Every business has experienced tremendous data growth, and adequate storage and retrieval of that data is a serious concern. In years past, IT would simply "buy more storage," which meant adding high-end Fibre Channel (FC) drives to a storage array or SAN.
But companies are rethinking their basic approach to data storage. High-end storage is very expensive, and using top-shelf storage for all data assets is no longer a cost-efficient solution. And since companies are now obligated to meet regulatory and legal data storage requirements, they must account for what data they have, where it is located and who is accessing it -- details that cannot be determined by just adding hard drives. Tiered storage is emerging as one means to address these changes.
Tiered storage is a way of reorganizing corporate data onto a variety of storage media. Tiering involves the selection and implementation of storage systems, the software to manage and optimize that storage, as well as the policies and procedures needed to operate each tier.
"The concept of tiered storage is to better align data on storage devices with its value or importance to the organization," says Jim Damoulakis, chief technical officer at GlassHouse Technologies Inc. The idea is to retain the most timely or important data on fast, high-I/O storage (such as Fibre Channel or solid-state disk drives), and move less important and less frequently accessed data to less-expensive (lower-performance) drives, such as SAS, SATA or even tape drives.
Data can also be moved over time as its value changes. For example, a quarterly financial report may start on high-performance storage, then be migrated to secondary storage, and eventually be archived or offloaded to tape. This isn't simply an exercise in data migration. Data must be relocated as necessary based on its relative value, i.e., a business decision rather than an IT decision.
Tiered storage offers cost benefits. Shifting less valuable data to less-expensive storage media can allow for higher storage capacities (now exceeding 1 TB to 1.5 TB per drive) at a lower cost per TB. "If I treat all my online storage the same, if I only had one kind of storage, I'd probably be wasting some money," says Brian Garrett, analyst at Enterprise Strategy Group. "If I'm able to pull out lower-priority or old data, I can put it on something more cost-effective and save money."
However, shifting to larger, lower-cost storage entails a performance tradeoff. Business typically translate tiers of storage into "tiers of service," offering storage users a more practical measure of reliability and accessibility at each level.
Tiering can improve storage performance. "If you have it [data] placed on the right performance profile [tier], you may be able to get at it quicker to better service your customer's needs," Garrett says. When all corporate data is stored on a single tier (e.g., FC), all network users are competing for access. By separating storage into tiers, I/O operations are spread out among multiple tiers (usually across several storage subsystems). So even though SAS or SATA drives may offer lower I/O capability than FC drives, reduced competition for I/O time may actually allow for good performance at the SAS or SATA tier. And since this also reduces the number of I/O requests arriving at FC drives, top-tier performance may also improve -- enhancing the storage service experience for all users.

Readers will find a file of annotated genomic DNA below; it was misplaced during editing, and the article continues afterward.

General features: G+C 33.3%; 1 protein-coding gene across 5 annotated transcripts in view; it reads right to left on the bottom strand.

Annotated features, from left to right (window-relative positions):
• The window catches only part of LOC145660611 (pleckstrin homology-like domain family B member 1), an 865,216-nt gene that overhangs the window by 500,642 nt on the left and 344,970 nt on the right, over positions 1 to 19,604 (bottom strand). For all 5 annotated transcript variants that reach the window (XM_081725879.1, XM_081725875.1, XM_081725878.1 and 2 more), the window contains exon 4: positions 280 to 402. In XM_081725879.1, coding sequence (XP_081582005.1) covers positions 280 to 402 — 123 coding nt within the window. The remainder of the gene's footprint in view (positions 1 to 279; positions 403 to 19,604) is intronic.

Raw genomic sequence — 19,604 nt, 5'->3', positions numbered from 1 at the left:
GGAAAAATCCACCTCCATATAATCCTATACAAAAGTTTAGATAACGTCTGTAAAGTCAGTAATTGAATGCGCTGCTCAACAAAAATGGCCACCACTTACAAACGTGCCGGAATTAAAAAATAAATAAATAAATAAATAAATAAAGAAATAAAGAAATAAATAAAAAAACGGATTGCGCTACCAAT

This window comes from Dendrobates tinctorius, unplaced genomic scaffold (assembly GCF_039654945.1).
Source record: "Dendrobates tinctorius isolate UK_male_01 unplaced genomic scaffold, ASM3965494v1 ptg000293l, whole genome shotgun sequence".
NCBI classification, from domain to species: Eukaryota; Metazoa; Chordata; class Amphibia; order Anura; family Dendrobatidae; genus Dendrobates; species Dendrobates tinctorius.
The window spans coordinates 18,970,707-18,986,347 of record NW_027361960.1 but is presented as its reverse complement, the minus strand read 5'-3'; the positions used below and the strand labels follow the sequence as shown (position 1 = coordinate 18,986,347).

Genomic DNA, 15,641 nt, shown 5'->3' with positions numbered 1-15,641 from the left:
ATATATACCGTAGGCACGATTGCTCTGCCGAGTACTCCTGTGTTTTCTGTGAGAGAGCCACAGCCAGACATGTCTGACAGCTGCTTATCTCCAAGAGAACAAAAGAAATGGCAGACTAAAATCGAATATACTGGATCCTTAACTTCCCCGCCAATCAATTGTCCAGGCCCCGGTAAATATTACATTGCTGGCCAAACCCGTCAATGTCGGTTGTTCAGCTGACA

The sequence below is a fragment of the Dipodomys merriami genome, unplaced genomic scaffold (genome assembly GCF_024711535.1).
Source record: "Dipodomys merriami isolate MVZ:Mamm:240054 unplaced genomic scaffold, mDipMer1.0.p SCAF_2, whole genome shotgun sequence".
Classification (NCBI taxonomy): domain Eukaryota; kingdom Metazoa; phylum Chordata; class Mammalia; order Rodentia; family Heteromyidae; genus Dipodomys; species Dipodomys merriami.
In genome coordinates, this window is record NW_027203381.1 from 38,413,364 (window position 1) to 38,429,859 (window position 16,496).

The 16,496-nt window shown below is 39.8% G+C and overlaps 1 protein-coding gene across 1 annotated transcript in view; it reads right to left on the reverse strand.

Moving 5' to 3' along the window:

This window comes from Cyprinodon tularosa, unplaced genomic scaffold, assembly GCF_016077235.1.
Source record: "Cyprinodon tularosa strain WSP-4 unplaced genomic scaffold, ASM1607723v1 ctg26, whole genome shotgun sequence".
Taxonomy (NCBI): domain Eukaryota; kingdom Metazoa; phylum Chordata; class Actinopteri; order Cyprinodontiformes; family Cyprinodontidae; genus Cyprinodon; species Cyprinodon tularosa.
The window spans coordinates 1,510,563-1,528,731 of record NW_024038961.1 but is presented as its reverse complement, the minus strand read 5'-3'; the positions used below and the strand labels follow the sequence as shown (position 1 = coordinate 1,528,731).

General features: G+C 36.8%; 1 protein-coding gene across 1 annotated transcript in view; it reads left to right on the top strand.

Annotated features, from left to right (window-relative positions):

Even solid state disk drives (SSDDs) are changing the way that storage performance versus capacity considerations are handled. "Solid state for pure I/O and larger, lower-performance drives for pure capacity might be a good combination in many data centers that gradually reduces the need for faster FC drives," said Mark Peters, analyst at Enterprise Strategy Group.
Dispelling tiered storage myths
The most common error in tiered storage is the confusion between data classification, tiered storage and information lifecycle management (ILM). Although data classification is closely related to tiered storage, the two are different. Data classification is the process that identifies data and determines its value to the organization. Tiered storage is the hardware, software and processes that actually implement those data classification plans.
"Buying the storage is easy," says Damoulakis. "Doing the data classification work required to take advantage of that storage is the challenge." Data classification is pointless unless you intend to tier the storage architecture, and it's impossible to place the right data in the appropriate storage tiers without having first accomplished a data classification initiative. It might be said that tiered storage is the practical expression (or implementation) of storage decisions made during the data classification process. Data classification and storage tiering are a part of ILM, but ILM is an even broader umbrella of policies and procedures that define how data should be handled throughout its lifetime.
Tiering storage is supposed to save money, but a simple cost/gigabyte or cost/terabyte analysis is not a good yardstick. Cheaper disks may cost more in the long run if they're hard to manage. Even though Tier One storage is more expensive in terms of raw cost per GB/TB, if it's managed and utilized well, the total cost may actually be less than a high volume of lower-end disks, where management may be more difficult. "We've actually seen examples where the cost per utilized GB of the more expensive Tier One storage is actually lower than the highly unutilized cost per GB of the Tier Two storage," Damoulakis says.